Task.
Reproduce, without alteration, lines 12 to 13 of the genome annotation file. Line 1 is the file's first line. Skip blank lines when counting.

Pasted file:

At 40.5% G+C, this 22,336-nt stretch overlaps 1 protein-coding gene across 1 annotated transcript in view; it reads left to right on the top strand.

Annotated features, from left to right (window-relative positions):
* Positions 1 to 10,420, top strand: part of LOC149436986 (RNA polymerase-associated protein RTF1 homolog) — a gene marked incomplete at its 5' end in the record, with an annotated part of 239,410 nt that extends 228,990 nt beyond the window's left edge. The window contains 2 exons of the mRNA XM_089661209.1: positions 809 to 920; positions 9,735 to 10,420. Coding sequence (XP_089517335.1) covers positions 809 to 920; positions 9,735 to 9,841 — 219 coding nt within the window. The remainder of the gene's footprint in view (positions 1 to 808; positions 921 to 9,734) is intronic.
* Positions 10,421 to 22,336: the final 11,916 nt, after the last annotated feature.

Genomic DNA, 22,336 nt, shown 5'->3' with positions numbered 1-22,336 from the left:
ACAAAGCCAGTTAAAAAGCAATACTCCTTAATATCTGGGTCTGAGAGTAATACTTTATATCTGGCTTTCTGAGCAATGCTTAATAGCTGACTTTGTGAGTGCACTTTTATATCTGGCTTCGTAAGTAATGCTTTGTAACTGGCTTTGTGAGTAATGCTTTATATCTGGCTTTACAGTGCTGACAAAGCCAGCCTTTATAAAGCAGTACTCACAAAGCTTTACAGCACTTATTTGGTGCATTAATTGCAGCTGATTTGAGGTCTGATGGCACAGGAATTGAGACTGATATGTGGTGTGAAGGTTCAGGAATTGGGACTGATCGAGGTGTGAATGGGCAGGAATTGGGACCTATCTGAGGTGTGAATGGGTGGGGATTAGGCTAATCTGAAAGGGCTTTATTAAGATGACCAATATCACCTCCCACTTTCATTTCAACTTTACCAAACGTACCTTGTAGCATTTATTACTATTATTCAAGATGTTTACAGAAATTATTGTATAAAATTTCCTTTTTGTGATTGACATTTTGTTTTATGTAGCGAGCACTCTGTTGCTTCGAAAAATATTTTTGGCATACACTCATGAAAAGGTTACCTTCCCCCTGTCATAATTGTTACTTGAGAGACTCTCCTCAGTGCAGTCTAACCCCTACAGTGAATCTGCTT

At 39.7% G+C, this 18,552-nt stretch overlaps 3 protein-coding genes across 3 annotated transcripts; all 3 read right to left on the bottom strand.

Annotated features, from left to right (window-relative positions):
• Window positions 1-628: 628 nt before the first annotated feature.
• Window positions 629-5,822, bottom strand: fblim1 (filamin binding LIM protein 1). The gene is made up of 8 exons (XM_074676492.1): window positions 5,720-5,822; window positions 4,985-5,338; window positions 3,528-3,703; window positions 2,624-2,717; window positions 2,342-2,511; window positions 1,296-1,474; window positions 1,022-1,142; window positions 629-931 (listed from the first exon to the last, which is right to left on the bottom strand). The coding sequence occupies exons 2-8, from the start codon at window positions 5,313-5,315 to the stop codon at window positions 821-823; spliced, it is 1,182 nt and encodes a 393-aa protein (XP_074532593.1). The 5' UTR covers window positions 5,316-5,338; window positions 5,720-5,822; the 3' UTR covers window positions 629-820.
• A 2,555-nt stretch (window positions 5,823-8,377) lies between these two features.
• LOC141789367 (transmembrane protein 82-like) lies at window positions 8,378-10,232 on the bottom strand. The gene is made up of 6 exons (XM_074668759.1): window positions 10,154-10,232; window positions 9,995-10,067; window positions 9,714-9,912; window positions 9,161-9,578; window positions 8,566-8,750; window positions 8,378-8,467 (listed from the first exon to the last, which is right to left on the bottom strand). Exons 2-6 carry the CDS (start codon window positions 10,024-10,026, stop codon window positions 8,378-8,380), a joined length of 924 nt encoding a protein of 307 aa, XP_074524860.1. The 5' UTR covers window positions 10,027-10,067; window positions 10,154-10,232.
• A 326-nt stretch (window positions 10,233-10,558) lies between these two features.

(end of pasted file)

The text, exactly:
• LOC141789367 (transmembrane protein 82-like) lies at window positions 8,378-10,232 on the bottom strand. The gene is made up of 6 exons (XM_074668759.1): window positions 10,154-10,232; window positions 9,995-10,067; window positions 9,714-9,912; window positions 9,161-9,578; window positions 8,566-8,750; window positions 8,378-8,467 (listed from the first exon to the last, which is right to left on the bottom strand). Exons 2-6 carry the CDS (start codon window positions 10,024-10,026, stop codon window positions 8,378-8,380), a joined length of 924 nt encoding a protein of 307 aa, XP_074524860.1. The 5' UTR covers window positions 10,027-10,067; window positions 10,154-10,232.
• A 326-nt stretch (window positions 10,233-10,558) lies between these two features.